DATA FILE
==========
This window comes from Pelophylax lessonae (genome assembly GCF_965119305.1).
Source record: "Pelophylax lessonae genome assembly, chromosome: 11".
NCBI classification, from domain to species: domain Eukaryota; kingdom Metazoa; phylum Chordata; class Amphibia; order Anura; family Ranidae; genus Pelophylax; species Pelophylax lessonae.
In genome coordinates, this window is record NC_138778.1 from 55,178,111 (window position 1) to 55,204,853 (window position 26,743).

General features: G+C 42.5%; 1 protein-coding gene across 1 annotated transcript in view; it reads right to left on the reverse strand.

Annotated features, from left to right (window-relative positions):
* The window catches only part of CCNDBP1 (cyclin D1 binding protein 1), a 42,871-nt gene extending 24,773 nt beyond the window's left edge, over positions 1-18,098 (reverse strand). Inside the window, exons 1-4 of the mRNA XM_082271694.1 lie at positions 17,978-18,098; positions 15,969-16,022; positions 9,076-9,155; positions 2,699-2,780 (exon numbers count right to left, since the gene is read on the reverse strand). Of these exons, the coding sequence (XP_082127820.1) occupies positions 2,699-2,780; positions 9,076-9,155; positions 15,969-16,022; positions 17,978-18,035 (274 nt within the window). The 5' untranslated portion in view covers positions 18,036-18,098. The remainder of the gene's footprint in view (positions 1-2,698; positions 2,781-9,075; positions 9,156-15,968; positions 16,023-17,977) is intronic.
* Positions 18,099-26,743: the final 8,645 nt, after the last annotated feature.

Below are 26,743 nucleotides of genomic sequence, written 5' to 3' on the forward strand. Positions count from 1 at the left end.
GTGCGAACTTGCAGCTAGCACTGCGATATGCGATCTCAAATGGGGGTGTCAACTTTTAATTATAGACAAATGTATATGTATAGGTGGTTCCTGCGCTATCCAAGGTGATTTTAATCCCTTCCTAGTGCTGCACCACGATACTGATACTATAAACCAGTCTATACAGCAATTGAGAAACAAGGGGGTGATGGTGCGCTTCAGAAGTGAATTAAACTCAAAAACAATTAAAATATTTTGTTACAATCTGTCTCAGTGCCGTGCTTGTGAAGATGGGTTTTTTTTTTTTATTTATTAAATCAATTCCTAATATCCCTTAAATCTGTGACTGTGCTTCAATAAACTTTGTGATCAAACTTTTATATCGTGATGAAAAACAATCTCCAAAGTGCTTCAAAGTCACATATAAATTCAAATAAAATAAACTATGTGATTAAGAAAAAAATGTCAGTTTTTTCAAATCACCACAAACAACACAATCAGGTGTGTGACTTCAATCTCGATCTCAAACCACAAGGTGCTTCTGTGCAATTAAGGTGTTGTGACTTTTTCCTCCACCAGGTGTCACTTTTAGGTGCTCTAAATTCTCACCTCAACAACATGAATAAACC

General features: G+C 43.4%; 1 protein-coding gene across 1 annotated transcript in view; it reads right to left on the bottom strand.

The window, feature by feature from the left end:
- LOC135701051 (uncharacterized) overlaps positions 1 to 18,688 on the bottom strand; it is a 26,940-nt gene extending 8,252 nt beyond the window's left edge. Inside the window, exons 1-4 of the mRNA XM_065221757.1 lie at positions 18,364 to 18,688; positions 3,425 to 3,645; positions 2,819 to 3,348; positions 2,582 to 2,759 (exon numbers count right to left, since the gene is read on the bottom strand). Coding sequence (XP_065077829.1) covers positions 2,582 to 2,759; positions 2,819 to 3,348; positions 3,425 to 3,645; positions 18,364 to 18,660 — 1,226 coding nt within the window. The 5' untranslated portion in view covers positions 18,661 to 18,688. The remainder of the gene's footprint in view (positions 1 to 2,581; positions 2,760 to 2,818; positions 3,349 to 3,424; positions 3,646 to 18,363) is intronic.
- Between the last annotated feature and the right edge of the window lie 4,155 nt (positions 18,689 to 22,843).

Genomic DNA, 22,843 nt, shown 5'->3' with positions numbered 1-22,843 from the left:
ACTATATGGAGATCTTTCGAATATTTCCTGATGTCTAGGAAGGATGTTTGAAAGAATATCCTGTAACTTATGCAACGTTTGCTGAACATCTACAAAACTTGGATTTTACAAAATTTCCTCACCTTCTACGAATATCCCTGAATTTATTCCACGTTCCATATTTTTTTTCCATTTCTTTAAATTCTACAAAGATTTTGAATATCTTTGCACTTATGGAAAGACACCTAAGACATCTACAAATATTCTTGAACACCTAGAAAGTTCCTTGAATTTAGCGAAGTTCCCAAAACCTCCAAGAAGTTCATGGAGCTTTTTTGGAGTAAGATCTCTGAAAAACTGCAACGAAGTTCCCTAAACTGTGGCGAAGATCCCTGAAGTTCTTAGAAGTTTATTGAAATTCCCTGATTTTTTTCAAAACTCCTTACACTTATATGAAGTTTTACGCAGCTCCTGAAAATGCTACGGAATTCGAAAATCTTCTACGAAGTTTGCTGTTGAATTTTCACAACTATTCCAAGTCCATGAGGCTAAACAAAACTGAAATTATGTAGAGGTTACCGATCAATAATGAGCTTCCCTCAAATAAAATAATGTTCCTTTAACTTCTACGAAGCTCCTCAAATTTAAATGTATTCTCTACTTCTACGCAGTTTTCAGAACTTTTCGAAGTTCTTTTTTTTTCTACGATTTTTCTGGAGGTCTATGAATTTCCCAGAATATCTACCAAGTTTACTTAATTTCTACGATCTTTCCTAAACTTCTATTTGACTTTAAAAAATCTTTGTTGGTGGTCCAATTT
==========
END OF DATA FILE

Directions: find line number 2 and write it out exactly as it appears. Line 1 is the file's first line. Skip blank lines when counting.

Source record: "Pelophylax lessonae genome assembly, chromosome: 11".